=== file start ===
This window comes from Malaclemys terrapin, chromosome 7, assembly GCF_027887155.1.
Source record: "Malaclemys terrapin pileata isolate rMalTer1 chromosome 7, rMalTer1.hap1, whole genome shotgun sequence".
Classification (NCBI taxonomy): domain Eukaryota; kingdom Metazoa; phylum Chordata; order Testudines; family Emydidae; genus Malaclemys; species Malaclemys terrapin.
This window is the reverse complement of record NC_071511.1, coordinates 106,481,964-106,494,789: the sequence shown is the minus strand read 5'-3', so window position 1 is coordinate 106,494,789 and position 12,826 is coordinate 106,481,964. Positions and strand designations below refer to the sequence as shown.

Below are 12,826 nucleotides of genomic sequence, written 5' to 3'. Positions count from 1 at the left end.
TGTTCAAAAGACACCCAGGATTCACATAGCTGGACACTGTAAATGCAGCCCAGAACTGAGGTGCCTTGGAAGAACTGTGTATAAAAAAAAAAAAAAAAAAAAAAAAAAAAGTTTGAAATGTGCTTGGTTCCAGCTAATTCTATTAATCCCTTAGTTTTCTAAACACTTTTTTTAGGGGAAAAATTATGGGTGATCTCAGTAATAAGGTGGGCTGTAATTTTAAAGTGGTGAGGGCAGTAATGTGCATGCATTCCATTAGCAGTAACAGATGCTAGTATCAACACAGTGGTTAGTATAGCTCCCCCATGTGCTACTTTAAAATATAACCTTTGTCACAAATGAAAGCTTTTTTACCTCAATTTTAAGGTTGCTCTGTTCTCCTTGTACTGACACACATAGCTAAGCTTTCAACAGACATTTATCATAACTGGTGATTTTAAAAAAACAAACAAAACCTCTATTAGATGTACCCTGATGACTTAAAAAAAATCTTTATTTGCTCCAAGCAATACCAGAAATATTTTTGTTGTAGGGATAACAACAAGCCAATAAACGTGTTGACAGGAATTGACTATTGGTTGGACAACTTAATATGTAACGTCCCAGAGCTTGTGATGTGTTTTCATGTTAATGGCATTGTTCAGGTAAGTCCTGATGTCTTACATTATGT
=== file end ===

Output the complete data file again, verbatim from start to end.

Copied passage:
This window comes from Malaclemys terrapin, chromosome 7, assembly GCF_027887155.1.
Source record: "Malaclemys terrapin pileata isolate rMalTer1 chromosome 7, rMalTer1.hap1, whole genome shotgun sequence".
Classification (NCBI taxonomy): domain Eukaryota; kingdom Metazoa; phylum Chordata; order Testudines; family Emydidae; genus Malaclemys; species Malaclemys terrapin.
This window is the reverse complement of record NC_071511.1, coordinates 106,481,964-106,494,789: the sequence shown is the minus strand read 5'-3', so window position 1 is coordinate 106,494,789 and position 12,826 is coordinate 106,481,964. Positions and strand designations below refer to the sequence as shown.

Below are 12,826 nucleotides of genomic sequence, written 5' to 3'. Positions count from 1 at the left end.
TGTTCAAAAGACACCCAGGATTCACATAGCTGGACACTGTAAATGCAGCCCAGAACTGAGGTGCCTTGGAAGAACTGTGTATAAAAAAAAAAAAAAAAAAAAAAAAAAAAGTTTGAAATGTGCTTGGTTCCAGCTAATTCTATTAATCCCTTAGTTTTCTAAACACTTTTTTTAGGGGAAAAATTATGGGTGATCTCAGTAATAAGGTGGGCTGTAATTTTAAAGTGGTGAGGGCAGTAATGTGCATGCATTCCATTAGCAGTAACAGATGCTAGTATCAACACAGTGGTTAGTATAGCTCCCCCATGTGCTACTTTAAAATATAACCTTTGTCACAAATGAAAGCTTTTTTACCTCAATTTTAAGGTTGCTCTGTTCTCCTTGTACTGACACACATAGCTAAGCTTTCAACAGACATTTATCATAACTGGTGATTTTAAAAAAACAAACAAAACCTCTATTAGATGTACCCTGATGACTTAAAAAAAATCTTTATTTGCTCCAAGCAATACCAGAAATATTTTTGTTGTAGGGATAACAACAAGCCAATAAACGTGTTGACAGGAATTGACTATTGGTTGGACAACTTAATATGTAACGTCCCAGAGCTTGTGATGTGTTTTCATGTTAATGGCATTGTTCAGGTAAGTCCTGATGTCTTACATTATGT